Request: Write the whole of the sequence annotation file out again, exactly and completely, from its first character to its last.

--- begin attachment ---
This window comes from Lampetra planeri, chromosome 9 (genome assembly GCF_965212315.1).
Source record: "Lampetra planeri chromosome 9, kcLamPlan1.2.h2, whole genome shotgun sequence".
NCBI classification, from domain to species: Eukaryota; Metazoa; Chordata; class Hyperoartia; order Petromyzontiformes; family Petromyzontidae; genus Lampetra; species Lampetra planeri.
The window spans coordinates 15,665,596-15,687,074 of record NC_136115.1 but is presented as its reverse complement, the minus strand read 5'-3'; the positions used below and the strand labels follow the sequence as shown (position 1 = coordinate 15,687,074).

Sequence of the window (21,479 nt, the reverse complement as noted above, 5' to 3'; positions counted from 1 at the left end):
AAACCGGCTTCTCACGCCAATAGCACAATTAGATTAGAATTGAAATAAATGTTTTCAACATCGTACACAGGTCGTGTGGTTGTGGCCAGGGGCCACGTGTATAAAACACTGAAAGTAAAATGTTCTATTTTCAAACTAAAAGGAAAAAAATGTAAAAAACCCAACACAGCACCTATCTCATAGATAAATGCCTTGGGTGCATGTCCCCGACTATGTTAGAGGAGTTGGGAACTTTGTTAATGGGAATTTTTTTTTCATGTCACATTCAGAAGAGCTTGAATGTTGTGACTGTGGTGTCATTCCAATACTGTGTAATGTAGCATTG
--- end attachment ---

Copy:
This window comes from Lampetra planeri, chromosome 9 (genome assembly GCF_965212315.1).
Source record: "Lampetra planeri chromosome 9, kcLamPlan1.2.h2, whole genome shotgun sequence".
NCBI classification, from domain to species: Eukaryota; Metazoa; Chordata; class Hyperoartia; order Petromyzontiformes; family Petromyzontidae; genus Lampetra; species Lampetra planeri.
The window spans coordinates 15,665,596-15,687,074 of record NC_136115.1 but is presented as its reverse complement, the minus strand read 5'-3'; the positions used below and the strand labels follow the sequence as shown (position 1 = coordinate 15,687,074).

Sequence of the window (21,479 nt, the reverse complement as noted above, 5' to 3'; positions counted from 1 at the left end):
AAACCGGCTTCTCACGCCAATAGCACAATTAGATTAGAATTGAAATAAATGTTTTCAACATCGTACACAGGTCGTGTGGTTGTGGCCAGGGGCCACGTGTATAAAACACTGAAAGTAAAATGTTCTATTTTCAAACTAAAAGGAAAAAAATGTAAAAAACCCAACACAGCACCTATCTCATAGATAAATGCCTTGGGTGCATGTCCCCGACTATGTTAGAGGAGTTGGGAACTTTGTTAATGGGAATTTTTTTTTCATGTCACATTCAGAAGAGCTTGAATGTTGTGACTGTGGTGTCATTCCAATACTGTGTAATGTAGCATTG